Wednesday, August 21, 2013

Death by Misunderstanding

Ethan Saylor
I try and keep politics and things not related to movies out of my blog. This one is movie related so I felt I needed to do something more than just click on a link. I am posting this not to denigrate the police but to highlight a problem that gets overlooked. Ethan went to a movie and liked it so much he went back into the theater and sat down to see it again. Ethan died because of a misunderstanding. Ethan's Aid worker warned the Police that physical contact would exacerbate the situation.

I will let you read the letter I received I have a few more points to make at the end. Please feel free to add your name to the petition to make this issue something that people will pay attention to.

My big brother Ethan, who had Down syndrome, was killed by three police officers earlier this year. His crime? Not buying a $12 movie ticket. And now the police officers who killed my brother are getting off with no consequences.

On January 12, 2013, my brother Ethan went to the movies. When the movie was over, he returned to his seat to see it again. Three police officers told Ethan he had to leave, but Ethan didn't understand why. He got frustrated and afraid when the officers told him he was going to jail. His aide came into the theater and told the officers that they should not touch Ethan because it would only make him more upset. He needed time to process their request.
But the officers didn't listen. Witnesses say they threw Ethan to the ground and piled on top of him. Seconds later, Ethan couldn't breathe, and eventually died. The coroner ruled that his death was homicide by asphyxiation.

My family waited six months for the truth about what happened that night, but the officers' own department investigated and decided they deserve no punishment at all.
I started a petition on calling on the governor and attorney general of Maryland to launch a criminal investigation into the officers who killed my brother. Will you click here to sign?

Part of the problem is that police officers in Maryland aren't trained in how to deal with developmentally disabled people like my brother. I think training is an important next step in making sure that what happens to my brother never happens to anyone else. But I also want the officers who killed Ethan to be investigated for his death.

I am still in shock about what happened to my brother. I am shocked that when I go home, he isn't there. I am shocked that these police officers let a dispute over a stupid movie ticket escalate to a point where my brother died, rather than choosing a passive approach. I am shocked that the investigation was blatantly biased and the police department continues to claim the officers did nothing wrong... like my brother's life didn't matter.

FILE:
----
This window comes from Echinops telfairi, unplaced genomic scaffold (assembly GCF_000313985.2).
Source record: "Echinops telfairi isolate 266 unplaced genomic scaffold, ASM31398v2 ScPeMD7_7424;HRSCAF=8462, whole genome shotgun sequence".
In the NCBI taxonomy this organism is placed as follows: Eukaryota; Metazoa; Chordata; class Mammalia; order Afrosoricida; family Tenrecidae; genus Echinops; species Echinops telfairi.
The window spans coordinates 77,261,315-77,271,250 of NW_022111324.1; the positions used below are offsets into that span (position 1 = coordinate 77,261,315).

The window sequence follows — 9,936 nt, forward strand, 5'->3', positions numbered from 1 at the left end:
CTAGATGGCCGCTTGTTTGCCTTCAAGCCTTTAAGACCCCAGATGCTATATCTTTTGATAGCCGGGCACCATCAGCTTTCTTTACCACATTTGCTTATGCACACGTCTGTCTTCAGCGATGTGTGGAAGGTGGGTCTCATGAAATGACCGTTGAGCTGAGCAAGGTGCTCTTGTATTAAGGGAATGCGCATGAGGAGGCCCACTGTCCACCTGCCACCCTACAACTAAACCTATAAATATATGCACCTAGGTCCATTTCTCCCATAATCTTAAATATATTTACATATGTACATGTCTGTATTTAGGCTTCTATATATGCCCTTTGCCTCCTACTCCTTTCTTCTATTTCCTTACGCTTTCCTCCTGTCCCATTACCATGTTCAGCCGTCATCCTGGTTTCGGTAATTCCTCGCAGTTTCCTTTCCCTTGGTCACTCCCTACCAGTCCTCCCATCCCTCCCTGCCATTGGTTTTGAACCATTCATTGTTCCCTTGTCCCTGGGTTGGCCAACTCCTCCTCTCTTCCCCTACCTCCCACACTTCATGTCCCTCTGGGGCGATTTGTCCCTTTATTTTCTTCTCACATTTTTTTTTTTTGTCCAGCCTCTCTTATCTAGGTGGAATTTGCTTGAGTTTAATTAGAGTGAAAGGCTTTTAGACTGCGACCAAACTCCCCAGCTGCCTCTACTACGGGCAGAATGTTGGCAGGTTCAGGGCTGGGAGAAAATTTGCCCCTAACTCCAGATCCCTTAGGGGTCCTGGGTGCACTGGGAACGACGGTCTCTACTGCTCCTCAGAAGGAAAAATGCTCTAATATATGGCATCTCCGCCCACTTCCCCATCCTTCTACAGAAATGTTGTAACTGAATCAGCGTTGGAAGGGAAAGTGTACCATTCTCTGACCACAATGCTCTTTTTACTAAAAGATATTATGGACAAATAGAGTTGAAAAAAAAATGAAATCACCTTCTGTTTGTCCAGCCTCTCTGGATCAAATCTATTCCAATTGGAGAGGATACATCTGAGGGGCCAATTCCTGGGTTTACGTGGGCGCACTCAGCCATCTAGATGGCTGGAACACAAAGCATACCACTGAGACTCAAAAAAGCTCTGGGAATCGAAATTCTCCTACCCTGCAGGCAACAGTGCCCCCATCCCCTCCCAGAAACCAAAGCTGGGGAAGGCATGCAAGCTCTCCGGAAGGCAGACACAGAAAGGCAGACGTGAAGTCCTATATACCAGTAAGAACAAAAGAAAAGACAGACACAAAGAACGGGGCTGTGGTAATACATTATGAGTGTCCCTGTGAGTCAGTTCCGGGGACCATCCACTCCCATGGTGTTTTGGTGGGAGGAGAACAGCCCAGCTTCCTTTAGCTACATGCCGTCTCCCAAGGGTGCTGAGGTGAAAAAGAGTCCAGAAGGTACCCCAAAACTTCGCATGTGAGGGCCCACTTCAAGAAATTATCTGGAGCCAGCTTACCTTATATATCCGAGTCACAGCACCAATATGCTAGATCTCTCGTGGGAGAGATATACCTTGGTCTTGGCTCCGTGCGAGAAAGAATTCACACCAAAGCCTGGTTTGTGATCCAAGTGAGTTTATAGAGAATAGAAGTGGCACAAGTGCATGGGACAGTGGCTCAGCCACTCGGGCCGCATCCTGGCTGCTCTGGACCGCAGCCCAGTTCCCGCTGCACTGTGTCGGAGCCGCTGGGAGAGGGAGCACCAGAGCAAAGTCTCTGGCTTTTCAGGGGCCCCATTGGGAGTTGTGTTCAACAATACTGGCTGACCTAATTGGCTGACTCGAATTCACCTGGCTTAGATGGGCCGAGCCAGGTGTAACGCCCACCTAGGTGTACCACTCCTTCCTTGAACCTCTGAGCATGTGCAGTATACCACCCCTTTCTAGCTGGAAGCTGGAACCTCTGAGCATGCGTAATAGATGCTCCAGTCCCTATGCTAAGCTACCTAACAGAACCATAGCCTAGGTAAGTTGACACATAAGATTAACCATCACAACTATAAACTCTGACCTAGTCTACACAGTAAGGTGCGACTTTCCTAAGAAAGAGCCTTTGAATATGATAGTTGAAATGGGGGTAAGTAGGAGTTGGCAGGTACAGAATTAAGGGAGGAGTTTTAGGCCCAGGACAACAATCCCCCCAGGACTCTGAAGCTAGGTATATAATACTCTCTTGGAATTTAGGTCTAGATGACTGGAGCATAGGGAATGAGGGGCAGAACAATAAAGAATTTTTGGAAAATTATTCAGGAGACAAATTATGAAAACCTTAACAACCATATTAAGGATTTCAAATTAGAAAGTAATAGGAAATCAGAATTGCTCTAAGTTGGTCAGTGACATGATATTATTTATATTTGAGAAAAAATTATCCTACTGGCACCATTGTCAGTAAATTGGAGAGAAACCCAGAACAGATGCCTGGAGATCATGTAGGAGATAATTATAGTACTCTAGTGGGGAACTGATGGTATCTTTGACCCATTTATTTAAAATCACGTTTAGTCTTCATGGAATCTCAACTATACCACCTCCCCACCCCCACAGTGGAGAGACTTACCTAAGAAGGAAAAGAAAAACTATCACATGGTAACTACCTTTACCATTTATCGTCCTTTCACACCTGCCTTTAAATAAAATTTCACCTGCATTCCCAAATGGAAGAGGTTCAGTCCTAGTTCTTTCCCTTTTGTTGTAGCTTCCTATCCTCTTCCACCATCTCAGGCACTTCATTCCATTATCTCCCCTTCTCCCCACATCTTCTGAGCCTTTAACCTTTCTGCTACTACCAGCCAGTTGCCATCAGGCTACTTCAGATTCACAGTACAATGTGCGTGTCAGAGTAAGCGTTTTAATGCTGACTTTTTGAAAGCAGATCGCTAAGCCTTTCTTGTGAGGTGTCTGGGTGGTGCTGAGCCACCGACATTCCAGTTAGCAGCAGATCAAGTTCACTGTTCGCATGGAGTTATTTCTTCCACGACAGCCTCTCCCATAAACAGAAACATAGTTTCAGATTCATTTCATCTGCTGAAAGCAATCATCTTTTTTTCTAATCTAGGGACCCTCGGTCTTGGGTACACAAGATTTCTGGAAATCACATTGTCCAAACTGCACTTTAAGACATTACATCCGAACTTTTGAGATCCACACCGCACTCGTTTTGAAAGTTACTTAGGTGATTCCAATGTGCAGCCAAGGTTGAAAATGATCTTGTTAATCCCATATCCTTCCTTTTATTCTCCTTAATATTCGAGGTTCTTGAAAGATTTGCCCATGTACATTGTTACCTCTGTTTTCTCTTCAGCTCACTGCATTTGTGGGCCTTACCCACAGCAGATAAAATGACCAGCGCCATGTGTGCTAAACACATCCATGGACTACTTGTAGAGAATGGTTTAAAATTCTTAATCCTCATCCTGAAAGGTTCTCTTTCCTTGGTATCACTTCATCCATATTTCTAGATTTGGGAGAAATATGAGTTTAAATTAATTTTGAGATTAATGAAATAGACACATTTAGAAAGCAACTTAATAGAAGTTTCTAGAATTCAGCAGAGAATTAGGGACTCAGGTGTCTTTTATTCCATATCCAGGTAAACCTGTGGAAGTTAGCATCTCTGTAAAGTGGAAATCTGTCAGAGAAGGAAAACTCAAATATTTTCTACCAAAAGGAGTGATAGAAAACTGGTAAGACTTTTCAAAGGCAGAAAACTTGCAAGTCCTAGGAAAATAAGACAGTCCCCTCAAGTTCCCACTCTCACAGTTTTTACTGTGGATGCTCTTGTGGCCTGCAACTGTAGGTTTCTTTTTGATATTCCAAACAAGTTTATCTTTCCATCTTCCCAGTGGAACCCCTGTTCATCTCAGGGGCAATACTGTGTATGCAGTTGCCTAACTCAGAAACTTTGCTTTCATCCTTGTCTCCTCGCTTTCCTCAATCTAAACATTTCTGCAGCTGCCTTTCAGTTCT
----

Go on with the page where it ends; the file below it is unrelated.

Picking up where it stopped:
I am sick of being shocked. I want to do something. I want my governor and attorney general to get justice for my brother, to find out what really happened and to implement training protocols so that no other family will ever have to experience the pain my family feels. We miss Ethan every day. He didn't deserve this. And no one else does, either.

Please sign my petition calling on Maryland's governor and attorney general to launch a criminal investigation into the officers who killed my brother.

Thank you,
Emma Saylor
Mount Airy, MD

When I was in high school my theater group did some work with mentally challenged kids and My mother worked as a house mother for adults who were working in the community and staying at a home that was giving them controlled independence. I have learned a lot in my experiences with this community and the one thing you can't assume is our level of understanding and communication is going to be received as you intend it.

This is a small situation that is made incredibly tragic by several escalating events.  The Movie theater manager who insisted his removal could have seen this was not a normal situation and perhaps let him stay. The care giver could have paid for another round and asked for rembersment from his parents. The police could have invited him out with promise of candy or a soda so they could talk. Many things lead to this tragedy that could have been avoided.